WHEN LAURIE SIMMONS’S new film My Art was screened at the Whitney Museum last fall, the artist and now movie director accompanied it with a talk in which she remarked on how few films had gotten the business of being an artist right. Indeed, so many films which have gotten it wrong come to mind—we probably all have our own cheesy favorites—that the prospect of a movie on artmaking by a feminist artist of Simmons’s standing, and one that she not only directed but wrote and stars in, seems likely to draw murmurs of “At last.” Certainly when the film finds a distributor—it plays at the Tribeca Film Festival starting April 22—New York art audiences will find much to reward their viewing, but they will also, I think, be surprised: This is not the revealing look behind the scenes one might have imagined, but instead a kind of romance.
The film is about Ellie, an artist of a certain age—her sixties, she tells us at one point—who we first see roaming the Whitney’s new downtown building, looking at the large and canonized artworks on the walls, including a painting by Simmons’s real-life husband, Carroll Dunham. She soon bumps into a former student, played by Simmons’s real-life daughter Lena Dunham, who gives one of her usual bravely unsympathetic performances as a young artist whose career has surpassed her old teacher’s and whose every word masks condescension under false camaraderie. These opening scenes, which continue with Ellie’s end-of-semester pizza party for her students and with a visit to a more successful friend, Mickey (Blair Brown), are subtly dystopian, infused with gentle but cold observations of the life of a woman artist at a plateau of age and career. The mood changes dramatically, though, when Ellie leaves town for the summer, heading upstate to house-sit for another more successful friend. The mansion where she ends up (which I’m told is Simmons and Carroll Dunham’s own home in Connecticut) comes equipped with a studio, where she will produce her next body of work. Equally to the point, it has a beautiful garden.
There is a literary genre, the pastoral comedy, exemplified by Shakespeare plays such as A Midsummer Night’s Dream and As You Like It, that follows a general pattern: a beginning full of tension and stress in the city; an escape to the country (“Well, this is the forest of Arden,” as Rosalind helpfully tells us in As You Like It); a period of delirious confusion, with much theatrical play, gender-switching, posing and pretending, and trying on and taking off the social roles on offer; and finally a return to the city, whose order, having been upended and put back together again, is now more beneficial and accommodating to its human inhabitants. Rather to my surprise, as I watched the rural scenes in My Art, I kept thinking of those plays, and perhaps a little more to my surprise, when I asked Simmons about this, she confirmed that she’d been thinking of A Midsummer Night’s Dream as well as modern cinematic pastorals including Ingmar Bergman’s Smiles of a Summer Night (1955) and the musical and film Steven Sondheim based on it, A Little Night Music (1973/1977). The pastoral link arises through the nature of Ellie’s work, which she describes as “stuff about memory and longing, nostalgia,” and which turns out to involve dress-up and the re-creation and filming of iconic scenes from well-known movies. Ellie begins alone in her borrowed studio, mimicking the tuxedo-wearing Marlene Dietrich of Morocco (1930), but before long she enlists people she meets locally, including Frank (Robert Clohessy), the gardener on the estate; John (John Rothman), the father of one of her students back in New York; and Tom and Angie (Josh Safdie and Parker Posey), characters recalling Puck’s “rude mechanicals” in A Midsummer Night’s Dream. Under Ellie’s direction, in various combinations, the crew starts to reenact scenes from Billy Wilder’s Some Like It Hot (1959), John Huston’s The Misfits (1961), François Truffaut’s Jules et Jim (1962), Stanley Kubrick’s A Clockwork Orange (1971), and Terrence Malick’s Badlands (1973), among other films. They have a wonderful time—Ellie records it all—and what do you know, a dealer offers her a show.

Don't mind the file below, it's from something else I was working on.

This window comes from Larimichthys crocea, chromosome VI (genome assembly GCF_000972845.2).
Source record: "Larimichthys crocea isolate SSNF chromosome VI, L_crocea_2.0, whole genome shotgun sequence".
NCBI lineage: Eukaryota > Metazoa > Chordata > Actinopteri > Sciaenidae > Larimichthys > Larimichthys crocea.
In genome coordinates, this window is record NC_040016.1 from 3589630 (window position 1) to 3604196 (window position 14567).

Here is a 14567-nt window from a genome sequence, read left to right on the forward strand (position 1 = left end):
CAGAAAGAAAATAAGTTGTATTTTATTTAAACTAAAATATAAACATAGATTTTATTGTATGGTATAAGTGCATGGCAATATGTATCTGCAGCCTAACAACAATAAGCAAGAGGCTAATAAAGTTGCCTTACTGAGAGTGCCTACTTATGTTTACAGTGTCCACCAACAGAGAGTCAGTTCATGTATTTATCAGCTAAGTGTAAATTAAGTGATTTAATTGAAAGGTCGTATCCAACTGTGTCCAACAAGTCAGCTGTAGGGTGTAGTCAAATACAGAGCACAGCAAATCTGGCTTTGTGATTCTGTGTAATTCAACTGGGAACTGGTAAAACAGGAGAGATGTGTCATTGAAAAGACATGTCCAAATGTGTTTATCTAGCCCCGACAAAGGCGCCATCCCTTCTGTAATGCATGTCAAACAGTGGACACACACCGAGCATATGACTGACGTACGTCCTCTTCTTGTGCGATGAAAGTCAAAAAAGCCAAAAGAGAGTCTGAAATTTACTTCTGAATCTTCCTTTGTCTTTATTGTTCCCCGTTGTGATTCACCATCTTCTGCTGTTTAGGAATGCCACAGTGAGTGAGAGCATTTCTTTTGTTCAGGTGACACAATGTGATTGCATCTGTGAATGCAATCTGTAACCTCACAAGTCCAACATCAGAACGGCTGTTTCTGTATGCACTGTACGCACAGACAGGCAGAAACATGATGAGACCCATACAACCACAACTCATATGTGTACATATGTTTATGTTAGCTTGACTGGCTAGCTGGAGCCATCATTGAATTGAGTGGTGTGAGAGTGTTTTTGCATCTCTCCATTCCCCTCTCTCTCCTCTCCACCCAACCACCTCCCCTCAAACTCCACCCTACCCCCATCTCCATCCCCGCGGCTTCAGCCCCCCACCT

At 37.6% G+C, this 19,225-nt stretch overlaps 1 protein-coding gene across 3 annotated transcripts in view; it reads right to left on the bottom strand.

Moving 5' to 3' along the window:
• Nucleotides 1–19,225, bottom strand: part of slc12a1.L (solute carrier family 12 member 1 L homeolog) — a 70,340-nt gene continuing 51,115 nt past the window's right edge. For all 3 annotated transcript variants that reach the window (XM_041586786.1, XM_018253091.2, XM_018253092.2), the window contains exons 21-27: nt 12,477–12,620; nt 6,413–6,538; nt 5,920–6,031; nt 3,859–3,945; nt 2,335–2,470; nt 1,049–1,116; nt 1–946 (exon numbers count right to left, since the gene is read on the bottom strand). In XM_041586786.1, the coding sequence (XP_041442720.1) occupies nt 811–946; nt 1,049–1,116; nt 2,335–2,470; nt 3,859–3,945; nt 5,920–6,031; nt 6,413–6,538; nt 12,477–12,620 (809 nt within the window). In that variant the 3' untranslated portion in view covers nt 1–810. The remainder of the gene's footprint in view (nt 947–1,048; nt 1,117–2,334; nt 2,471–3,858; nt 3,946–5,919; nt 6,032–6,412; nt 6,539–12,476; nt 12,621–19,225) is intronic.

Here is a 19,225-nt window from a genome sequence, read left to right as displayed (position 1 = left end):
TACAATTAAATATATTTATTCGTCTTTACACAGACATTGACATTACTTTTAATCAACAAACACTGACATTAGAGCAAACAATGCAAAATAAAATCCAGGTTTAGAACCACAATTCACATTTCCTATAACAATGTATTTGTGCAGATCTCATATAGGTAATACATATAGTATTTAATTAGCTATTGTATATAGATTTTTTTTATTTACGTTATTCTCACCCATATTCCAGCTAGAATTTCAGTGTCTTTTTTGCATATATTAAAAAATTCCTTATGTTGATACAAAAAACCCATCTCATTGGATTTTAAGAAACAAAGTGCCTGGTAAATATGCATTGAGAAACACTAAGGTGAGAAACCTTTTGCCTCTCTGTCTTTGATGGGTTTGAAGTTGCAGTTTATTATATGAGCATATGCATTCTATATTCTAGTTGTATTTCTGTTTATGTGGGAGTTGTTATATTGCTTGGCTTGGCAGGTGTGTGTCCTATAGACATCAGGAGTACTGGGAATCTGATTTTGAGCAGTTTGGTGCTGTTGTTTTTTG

Yet Ellie’s return to New York—despite the success of her project, and despite her clear solidarity with other women artists—feels somehow sad and depleted. The scenes upstate, on the other hand, are magical, full of music and a liberating fluidity of identity, though not without a little danger and risk to give the proceedings weight. (A wonderful touch involves Ellie’s aging dog Bing, who one night vanishes down the dark lawn toward the sound of what Ellie calls a “coyote party”; we are enormously relieved when he comes teetering back.) In this way, My Art frames itself as an examination of an artist’s social condition, its tensions and contradictions and dissatisfactions—all of which are redeemed, though, in a statement of an artist’s love affair with making art.
My Art plays April 22, 23, 27, 29, and 30 at the Tribeca Film Festival in New York.